The advisory came from Pasco County. On Thursday evening, emergency management officials recommended residents near Bass Lake, Lake Worrell and in Crane's Roost evacuate their homes because the forecast for rainfall could exacerbate the already high water left behind by Hurricane Irma....

     This was the scene a year ago when Suzanne Hamilton surveyed flooding in Bass Lake Estates. Thursday night, Pasco County issued an advisory for residents there and in two adjoining neighborhoods to evacuate because of the potential for more flooding. Friday morning, several expressed reluctance to leave.
  7. Pasco: Irma claims three homes, one business

    Hurricanes

    Damage Assessment: Hurricane Irma destroyed three homes and one business and damaged 162 other houses and buildings during the storm's trek across Pasco County early Monday morning.

    The county's preliminary damage estimate also said 108 homes and a dozen businesses were affected, but habitable. No dollar estimate on the damages was available Thursday.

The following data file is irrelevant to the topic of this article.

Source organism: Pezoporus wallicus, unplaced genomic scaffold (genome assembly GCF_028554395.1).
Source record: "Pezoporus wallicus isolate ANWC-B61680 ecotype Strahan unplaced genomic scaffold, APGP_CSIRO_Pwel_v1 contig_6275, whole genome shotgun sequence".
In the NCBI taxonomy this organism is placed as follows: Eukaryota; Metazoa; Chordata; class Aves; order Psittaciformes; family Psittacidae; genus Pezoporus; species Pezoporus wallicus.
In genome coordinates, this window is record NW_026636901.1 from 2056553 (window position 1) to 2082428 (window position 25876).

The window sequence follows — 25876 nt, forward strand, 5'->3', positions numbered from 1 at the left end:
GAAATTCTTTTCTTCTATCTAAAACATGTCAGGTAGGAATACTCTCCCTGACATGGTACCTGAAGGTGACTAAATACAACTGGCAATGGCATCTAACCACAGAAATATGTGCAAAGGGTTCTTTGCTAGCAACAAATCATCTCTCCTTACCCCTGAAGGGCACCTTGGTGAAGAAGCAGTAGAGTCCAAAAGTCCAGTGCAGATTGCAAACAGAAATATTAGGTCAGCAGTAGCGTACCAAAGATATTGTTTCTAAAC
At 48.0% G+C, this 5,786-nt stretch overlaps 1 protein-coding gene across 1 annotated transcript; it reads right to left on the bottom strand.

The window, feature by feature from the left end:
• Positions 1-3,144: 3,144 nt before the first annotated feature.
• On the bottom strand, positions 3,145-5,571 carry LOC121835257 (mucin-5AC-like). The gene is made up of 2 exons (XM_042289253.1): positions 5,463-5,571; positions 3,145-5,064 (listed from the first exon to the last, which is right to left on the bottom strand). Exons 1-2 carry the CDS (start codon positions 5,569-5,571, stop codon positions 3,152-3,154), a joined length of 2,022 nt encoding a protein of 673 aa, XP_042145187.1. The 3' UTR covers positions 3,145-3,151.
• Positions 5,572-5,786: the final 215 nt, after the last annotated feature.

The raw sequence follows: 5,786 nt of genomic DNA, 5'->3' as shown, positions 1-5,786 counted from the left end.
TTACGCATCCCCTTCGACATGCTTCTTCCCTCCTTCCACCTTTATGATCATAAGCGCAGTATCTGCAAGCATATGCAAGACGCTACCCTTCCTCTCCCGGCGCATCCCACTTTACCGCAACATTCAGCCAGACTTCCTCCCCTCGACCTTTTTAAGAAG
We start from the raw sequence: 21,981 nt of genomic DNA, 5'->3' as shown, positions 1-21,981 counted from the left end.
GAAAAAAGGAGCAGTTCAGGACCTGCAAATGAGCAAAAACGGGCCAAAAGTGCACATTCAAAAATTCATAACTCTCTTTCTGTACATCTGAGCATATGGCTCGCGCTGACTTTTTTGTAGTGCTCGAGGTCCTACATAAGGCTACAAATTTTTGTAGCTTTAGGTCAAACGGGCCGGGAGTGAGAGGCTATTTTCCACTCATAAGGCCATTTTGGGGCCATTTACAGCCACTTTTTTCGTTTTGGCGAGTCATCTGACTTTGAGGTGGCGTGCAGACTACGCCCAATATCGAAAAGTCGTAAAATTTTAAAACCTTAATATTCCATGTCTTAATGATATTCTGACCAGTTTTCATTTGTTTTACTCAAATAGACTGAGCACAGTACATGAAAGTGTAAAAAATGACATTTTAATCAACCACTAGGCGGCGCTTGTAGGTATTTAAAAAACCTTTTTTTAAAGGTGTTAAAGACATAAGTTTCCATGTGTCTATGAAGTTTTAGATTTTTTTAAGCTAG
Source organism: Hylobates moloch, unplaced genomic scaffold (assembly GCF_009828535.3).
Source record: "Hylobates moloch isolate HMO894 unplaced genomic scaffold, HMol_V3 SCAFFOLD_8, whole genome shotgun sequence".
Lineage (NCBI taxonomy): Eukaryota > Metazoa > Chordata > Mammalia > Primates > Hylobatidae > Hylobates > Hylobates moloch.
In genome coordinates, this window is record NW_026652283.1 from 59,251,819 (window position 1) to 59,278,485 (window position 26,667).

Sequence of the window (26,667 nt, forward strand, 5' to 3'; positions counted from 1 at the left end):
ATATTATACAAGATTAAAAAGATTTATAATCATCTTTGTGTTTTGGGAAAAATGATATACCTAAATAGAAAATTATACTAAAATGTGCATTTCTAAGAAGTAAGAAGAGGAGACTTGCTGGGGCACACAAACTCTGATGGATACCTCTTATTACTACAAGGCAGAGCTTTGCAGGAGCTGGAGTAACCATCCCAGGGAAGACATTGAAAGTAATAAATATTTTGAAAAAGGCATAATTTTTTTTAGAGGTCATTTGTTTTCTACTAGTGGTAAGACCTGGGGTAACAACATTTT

For comparison's sake, preliminary numbers for Hurricane Hermine in September 2016 estimated damage to residential structures in Pasco at more than $100 million, including destruction of two dozen homes and major damage to nearly 300 more....

    CHERIE DIEZ   |   Times Billboard posts snapped in two courtesy of Hurricane Irma on Land O'Lakes Boulevard in Land O Lakes.
  8. Shuttered Target attracts new inventory of storm donations

    Hurricanes

    ODESSA – Commerce returned to a shuttered department store at State Road 54 near the Suncoast Parkway Thursday when a former Super Target became home to an inventory of bottled water, non-perishable food, clothing and toiletries donated by the public.

    "They just showed up. It's amazing,'' said Erik Breitenbach, assistant county administrator.

    The shopping center owner donated the space to be used as a staging area for the Florida National Guard, out-of-state ambulance crews and utility workers sent to Pasco for Hurricane Irma. After social media posts about a need for donated items, the public responded. Thursday afternoon, a convoy of 10 vehicles from Wesley Chapel Nissan delivered food and clothing collected by the car dealer and the Wesley Chapel Rotary Club....

  9. Pasco: FEMA reverses course on aid eligibility for residents

    Hurricanes

    Some Pasco County residents might have thought they got the cold shoulder from the federal government in advance of Hurricane Irma.